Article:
The music of Kurt Cobain was a code for his private life and Heavier Than Heaven is where the code is broken. I found a lot of stuff in here: over 400 interviews, including lengthy footage from Cobain’s widow Courtney Love, excerpts from Cobain’s own private writing, and a Nirvana song never before released. Among other things, Charles Cross tells the origin of the song name “Smells Like Teen Spirit.” It had to do with Cobain’s passion for Tobi Vail, the smell of whose perfume, “Teen Spirit,” lingered on Cobain after he had sex with her. Kathleen Hanna, Cobain’s friend and lead singer for Bikini Kill, spray-painted “Kurt smells like Teen Spirit” on his wall. Cobain claimed he thought the graffiti had some kind of revolutionary significance. (Doubts about that are perhaps forgivable.) That particular relationship in the context of the dark and nihilistic setting in which Nirvana lived and performed inspired a lot of the songs.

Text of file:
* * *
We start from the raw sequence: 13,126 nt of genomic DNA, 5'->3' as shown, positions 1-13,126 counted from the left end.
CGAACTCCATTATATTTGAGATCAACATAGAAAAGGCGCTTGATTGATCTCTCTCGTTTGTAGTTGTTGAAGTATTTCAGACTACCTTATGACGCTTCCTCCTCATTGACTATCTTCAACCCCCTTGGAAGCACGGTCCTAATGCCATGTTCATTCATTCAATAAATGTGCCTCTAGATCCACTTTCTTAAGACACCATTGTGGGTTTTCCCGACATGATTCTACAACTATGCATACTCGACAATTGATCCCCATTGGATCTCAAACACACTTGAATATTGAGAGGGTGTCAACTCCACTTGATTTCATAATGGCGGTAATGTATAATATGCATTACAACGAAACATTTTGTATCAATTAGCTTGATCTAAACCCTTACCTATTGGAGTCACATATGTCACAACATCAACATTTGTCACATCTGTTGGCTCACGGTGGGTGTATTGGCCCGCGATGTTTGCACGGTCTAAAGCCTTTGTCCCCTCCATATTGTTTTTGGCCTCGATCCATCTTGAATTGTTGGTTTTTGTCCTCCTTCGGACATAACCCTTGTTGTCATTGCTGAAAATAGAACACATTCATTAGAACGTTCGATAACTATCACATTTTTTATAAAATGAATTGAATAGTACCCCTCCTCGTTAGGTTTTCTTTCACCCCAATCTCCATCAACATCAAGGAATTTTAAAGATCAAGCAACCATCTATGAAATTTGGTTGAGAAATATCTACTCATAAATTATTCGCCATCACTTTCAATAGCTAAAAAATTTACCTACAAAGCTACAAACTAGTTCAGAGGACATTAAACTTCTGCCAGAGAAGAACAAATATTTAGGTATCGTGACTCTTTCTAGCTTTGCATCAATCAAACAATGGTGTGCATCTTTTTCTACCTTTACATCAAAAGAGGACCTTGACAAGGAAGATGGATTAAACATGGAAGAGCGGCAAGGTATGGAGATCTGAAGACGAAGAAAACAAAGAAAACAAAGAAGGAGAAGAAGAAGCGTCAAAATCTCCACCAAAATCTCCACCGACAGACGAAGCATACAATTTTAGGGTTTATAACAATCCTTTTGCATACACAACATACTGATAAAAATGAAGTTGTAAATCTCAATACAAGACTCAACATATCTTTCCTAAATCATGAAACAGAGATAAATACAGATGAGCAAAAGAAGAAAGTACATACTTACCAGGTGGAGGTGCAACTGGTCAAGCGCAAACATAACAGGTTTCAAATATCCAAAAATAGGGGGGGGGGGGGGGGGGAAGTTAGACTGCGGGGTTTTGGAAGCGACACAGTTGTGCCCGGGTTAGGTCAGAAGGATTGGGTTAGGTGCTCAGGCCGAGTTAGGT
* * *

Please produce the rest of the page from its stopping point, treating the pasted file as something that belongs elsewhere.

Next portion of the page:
A dark exploration of a self-destructive genius
Cross confirms a lot of the stories about Kurt Cobain and refutes only a few of them, generally ones Cobain started himself. (For example, he never lived under a bridge.) The dramatic suicidal tendencies in his family (one relative stabbed himself in front of his family), the weird contradictions in his life from childhood on, the morbid artwork, the animal torture, the betrayal of his best friends. This is not a chronicle of Nirvana’s music and the band’s commercial success, although of course that’s covered to a degree. It’s a biography of Cobain himself, and a dark one, pulling no punches and revealing a pretty seriously disturbed, if brilliant and creative, human being. Extensive quotes from Kurt Cobain’s diary reveal a lot and show how his stomach pains helped bring him to heroin addiction – he used drugs to self-medicate the pain. All of this contributed to his eventual suicide. A well-written, thoroughly researched exploration of a darkly creative mind.
Heavier Than Heaven: A Biography of Kurt Cobain
by Charles R. Cross
Paperback: 432 pages
Publisher: Hyperion (August 21, 2002)